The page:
Roger Swannell

Category: Uncategorized (page 1 of 120)

Variability and uniformity in designing systems for resilience

“Resilience is the capacity to recover quickly from difficulties, the ability to spring back into shape”

If this is the accepted definition of resilience then it’s not surprising that most resilience thinking is around getting things back to the steady state it was in before whatever shake-up occurred. It’s easy to see how traditional management techniques from a mechanistic worldview would assume that resilience in systems is best achieved by uniformity throughout the system, just as manufacturing ball bearings is improved by removing variation and the tolerance for variability.

I wonder if maybe we don’t want to ‘spring back into shape’ but instead form a different shape, evolve based on our response to the difficulties. From this idea I visualise five layers to a system that are organised by how much variability and uniformity is required to ensure the system is able to adapt to difficulties.

The top layer is for Individuals, it has the most variability and least uniformity, and allows the people in the system to be flexible, creative and solve complex problems in innovative ways.

The second layer is the Team. This is where we start to see some uniformity applied to things like roles and responsibilities but still have more variability to empower the team to change the ways they work with ease.

The third and middle layer is Process. Here there are equal amounts of variability and uniformity. There are standardised approaches to completing step-by-step processes but those processes are open to inspection and adaption. Given that there is an equal intersection of variability and uniformity, Process is where changes that affect the whole system can be made most easily.

The fourth layer is the Applications layer. This has greater uniformity with some variability expressed as fixed functionality in the application that can be used in a variety of ways.

The fifth and final layer is Data. This should be as uniform as possible with minimum variability, using a fixed architecture to . Variability down here prevents reliability and so should be avoided.

Thinking of system design from this intersecting scales of variability and uniformity helps to inform how we can build systems that are resilient to difficulties through being able to adapt to change rather than always seeking to return to a previous steady state, which doesn’t prepare the system for facing future difficulties.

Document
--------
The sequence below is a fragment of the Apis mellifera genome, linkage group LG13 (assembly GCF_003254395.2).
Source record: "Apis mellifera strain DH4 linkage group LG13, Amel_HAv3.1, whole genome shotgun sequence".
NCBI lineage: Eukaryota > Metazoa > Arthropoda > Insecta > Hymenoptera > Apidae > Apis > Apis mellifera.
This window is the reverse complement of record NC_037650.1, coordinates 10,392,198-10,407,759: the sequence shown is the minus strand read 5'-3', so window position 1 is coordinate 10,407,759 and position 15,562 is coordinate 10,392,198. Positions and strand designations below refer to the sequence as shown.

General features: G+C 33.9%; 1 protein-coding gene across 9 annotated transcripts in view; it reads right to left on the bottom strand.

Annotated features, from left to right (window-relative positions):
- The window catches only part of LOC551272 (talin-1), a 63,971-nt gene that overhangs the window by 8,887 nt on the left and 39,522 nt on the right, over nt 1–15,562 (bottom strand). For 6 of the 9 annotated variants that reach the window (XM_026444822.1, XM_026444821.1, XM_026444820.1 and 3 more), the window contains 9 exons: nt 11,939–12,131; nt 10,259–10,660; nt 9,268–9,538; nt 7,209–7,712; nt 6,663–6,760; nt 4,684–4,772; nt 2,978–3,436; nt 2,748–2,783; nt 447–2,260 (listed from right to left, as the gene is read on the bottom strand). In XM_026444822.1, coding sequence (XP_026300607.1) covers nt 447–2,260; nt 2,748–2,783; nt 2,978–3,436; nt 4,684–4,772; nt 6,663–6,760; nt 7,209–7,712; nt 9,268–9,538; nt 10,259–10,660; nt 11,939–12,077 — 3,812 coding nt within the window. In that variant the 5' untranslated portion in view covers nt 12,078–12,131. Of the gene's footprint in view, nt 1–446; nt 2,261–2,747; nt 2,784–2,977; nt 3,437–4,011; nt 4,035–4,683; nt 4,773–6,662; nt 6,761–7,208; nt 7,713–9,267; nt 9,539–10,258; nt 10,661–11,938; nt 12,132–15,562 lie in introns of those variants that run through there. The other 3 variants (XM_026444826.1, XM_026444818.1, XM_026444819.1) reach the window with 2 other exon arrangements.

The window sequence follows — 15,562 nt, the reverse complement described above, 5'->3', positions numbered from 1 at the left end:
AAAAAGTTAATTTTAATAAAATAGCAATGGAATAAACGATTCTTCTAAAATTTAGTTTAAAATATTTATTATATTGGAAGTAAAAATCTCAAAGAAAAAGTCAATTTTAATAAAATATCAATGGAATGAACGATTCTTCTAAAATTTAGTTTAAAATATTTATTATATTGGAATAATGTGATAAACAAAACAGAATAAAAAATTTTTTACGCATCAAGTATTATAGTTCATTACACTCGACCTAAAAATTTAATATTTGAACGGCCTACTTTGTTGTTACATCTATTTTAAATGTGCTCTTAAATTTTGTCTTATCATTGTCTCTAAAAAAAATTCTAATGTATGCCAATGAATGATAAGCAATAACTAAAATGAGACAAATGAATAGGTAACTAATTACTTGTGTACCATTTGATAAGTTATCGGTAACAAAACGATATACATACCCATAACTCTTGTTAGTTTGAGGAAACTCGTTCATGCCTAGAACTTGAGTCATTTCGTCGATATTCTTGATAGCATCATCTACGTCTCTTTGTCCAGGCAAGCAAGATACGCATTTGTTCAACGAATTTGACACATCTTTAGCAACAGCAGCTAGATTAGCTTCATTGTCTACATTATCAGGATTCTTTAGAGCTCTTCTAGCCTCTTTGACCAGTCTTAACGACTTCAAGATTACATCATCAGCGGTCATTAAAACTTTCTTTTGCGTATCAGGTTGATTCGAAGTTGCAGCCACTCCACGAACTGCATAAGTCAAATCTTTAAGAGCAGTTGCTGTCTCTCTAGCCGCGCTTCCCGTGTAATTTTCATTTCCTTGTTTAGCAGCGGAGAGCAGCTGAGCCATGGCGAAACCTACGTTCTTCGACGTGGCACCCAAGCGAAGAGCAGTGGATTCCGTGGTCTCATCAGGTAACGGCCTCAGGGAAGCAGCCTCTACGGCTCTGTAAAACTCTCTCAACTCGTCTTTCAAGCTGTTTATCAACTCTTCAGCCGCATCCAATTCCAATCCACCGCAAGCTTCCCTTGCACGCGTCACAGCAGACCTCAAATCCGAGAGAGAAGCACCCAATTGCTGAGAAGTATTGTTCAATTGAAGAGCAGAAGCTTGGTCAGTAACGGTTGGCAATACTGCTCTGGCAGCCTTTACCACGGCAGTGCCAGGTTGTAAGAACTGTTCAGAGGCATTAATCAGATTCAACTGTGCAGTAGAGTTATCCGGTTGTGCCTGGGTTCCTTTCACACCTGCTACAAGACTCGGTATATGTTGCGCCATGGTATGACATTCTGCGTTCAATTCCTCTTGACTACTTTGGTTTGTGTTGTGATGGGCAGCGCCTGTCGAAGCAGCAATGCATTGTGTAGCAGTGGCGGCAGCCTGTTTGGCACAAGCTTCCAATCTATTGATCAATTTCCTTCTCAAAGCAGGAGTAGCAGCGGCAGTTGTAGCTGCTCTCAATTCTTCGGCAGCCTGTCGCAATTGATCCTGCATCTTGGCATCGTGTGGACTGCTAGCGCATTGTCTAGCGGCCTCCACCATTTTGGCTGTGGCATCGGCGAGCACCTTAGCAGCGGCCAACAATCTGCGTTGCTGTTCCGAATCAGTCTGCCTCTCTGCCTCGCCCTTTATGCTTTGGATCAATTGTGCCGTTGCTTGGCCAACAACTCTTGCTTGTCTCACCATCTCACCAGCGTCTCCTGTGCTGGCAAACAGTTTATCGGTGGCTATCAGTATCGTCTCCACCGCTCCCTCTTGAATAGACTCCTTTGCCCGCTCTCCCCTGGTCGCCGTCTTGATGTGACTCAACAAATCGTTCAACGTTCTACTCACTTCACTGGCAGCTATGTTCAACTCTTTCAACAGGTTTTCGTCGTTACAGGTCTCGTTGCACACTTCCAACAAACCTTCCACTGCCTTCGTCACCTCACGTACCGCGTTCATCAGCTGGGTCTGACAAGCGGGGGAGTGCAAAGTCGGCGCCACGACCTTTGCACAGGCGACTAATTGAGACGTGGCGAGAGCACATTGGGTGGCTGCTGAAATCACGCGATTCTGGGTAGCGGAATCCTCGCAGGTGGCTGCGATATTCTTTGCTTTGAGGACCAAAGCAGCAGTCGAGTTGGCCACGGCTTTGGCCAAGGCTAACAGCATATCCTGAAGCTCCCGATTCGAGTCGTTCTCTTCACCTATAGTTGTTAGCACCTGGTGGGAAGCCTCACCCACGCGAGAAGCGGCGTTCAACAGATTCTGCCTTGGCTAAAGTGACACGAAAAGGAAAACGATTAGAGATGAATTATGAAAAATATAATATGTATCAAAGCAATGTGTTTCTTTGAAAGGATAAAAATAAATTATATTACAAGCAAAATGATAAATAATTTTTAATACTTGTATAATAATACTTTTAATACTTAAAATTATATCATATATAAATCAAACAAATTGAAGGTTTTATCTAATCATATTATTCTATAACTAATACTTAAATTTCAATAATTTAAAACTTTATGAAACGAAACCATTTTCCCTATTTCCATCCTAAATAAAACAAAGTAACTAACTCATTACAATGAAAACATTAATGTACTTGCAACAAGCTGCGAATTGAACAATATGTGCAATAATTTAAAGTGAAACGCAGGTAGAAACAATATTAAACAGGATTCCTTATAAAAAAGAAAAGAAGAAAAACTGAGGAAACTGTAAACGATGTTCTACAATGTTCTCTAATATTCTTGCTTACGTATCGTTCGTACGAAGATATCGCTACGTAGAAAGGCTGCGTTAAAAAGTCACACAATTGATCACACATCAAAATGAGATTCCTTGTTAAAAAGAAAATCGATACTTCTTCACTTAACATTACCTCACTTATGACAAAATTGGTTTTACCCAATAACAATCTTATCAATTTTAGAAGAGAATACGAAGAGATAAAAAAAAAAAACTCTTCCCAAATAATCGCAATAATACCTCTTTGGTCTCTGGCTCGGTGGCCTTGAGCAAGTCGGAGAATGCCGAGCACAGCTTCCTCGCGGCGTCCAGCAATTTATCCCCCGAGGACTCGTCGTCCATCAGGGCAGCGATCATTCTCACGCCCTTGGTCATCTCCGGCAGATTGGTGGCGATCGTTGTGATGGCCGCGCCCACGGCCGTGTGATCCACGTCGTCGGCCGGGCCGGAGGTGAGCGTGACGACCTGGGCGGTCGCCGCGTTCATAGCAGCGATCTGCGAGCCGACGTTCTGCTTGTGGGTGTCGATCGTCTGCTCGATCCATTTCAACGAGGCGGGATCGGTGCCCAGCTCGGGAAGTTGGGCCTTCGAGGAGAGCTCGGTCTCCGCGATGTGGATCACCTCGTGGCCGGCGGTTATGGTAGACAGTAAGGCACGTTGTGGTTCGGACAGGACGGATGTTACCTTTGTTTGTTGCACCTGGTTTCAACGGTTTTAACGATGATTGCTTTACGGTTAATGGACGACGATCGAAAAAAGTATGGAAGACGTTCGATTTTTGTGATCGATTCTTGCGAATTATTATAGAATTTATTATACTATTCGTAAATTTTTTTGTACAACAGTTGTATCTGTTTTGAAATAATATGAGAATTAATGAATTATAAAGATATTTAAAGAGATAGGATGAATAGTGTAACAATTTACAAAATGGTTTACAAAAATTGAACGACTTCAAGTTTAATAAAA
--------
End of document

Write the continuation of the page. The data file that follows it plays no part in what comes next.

Velocity as a measure for products not teams

I’ve been thinking about velocity as a measure for teams and products. The definition of the word is ‘the speed of something in a given direction‘, not just speed as we often think.

Scrum measures velocity, defined as “the amount of work a Team can tackle during a single Sprint … is calculated at the end of the Sprint by totaling the Points for all fully completed User Stories”, as speed alone. USpS is the MpH of the team, it is ‘output velocity’.

So, in this way of thinking, velocity is a team performance metric. It’s narrow, used to understand only the speed of the team, and doesn’t include the direction element from our dictionary definition. The issues that we see with using USpS to measure team speed alone is that the team could easily be moving quickly in the wrong direction (I guess the assumption in Scrum is that direction is provided in other ways), and that measuring human beings in such a mechanistic way is fraught with all kinds of inequalities, assumptions, and biases to the point where it becomes more damaging to the team than it is helpful.

But that doesn’t mean we have to abandon velocity all together. There are other ways of thinking about it as a useful measure. We could define velocity more broadly as ‘speed in the right direction’. Then, this ‘impact velocity’ could be used more to understanding the performance of the Product as it advances towards its goal state, rather than the team as in Scrum. The same team can measure impact velocity across multiple Products, and compare them, and learn from each other.
So, why measure impact velocity at all? If ‘velocity = speed in the right direction’, then the reasons to measure it are to check direction and course correct, and the sooner this is done because there is pace in achieving goals the more likely the team are to achieve mission.

Quality has to be part of our definition of impact velocity, and something that Scrum seems to be criticised for lacking and the resultant shipping of bugs just to get as many user stories completed in that sprint. Velocity is speed in the right direction, not just speed, so quality along the way; quality thinking, quality customer insight, quality deciding, quality building, quality shipping, quality feedback, provide the team with the ability to correct the course of the products and head in the right direction with more speed.

At least now I have a bit of a working definition that I can use to think about and test was of measuring impact velocity on real products.

Weekly update #136

What happened this week…

  • Reviewed defibrillator order management processes to look for improvements.
  • Answered lots of defibrillator enquiries.
  • Processed £9,193 of defibrillator orders (our best week yet).
  • Moved the Central Ordering site to the live sub domain.
  • Finished adding defibrillators to our Facebook Shop.
  • Improved Blood Pressure Monitor pages.
  • Approved samples of our new Bride and Groom pin badges.
  • Discussed invoice processing with the Finance Team.
  • Showing Ex VAT pricing on defibrillators went live.
  • Comparison-shopped other charity wedding favours.
  • Tested using Freshdesk to help manage defibrillator orders.
  • Set up the Tower of London Run hoody.
  • Discussed approaches for selling furniture online and in-store for home delivery.

Read this week…

Doing next week…

  • Setting up defibrillator bundles on the Online Shop.
  • Meeting with ZOLL to discuss progress.
  • Product Management training.
  • Accepting delivery of more Blood Pressure Monitors.
  • Adding Beat The Beacon merchandise to the Online Shop.
  • Planning ahead for some conversion rate optimisation.

Interesting stat of the week…

  • Small businesses account for 38% of enquiries about defibrillators and 42% of orders, Sports clubs are 11% of enquiries and 5% of orders, individuals are 9% of enquiries and 16% of orders, and Churches are 6% of enquiries and 11% of orders.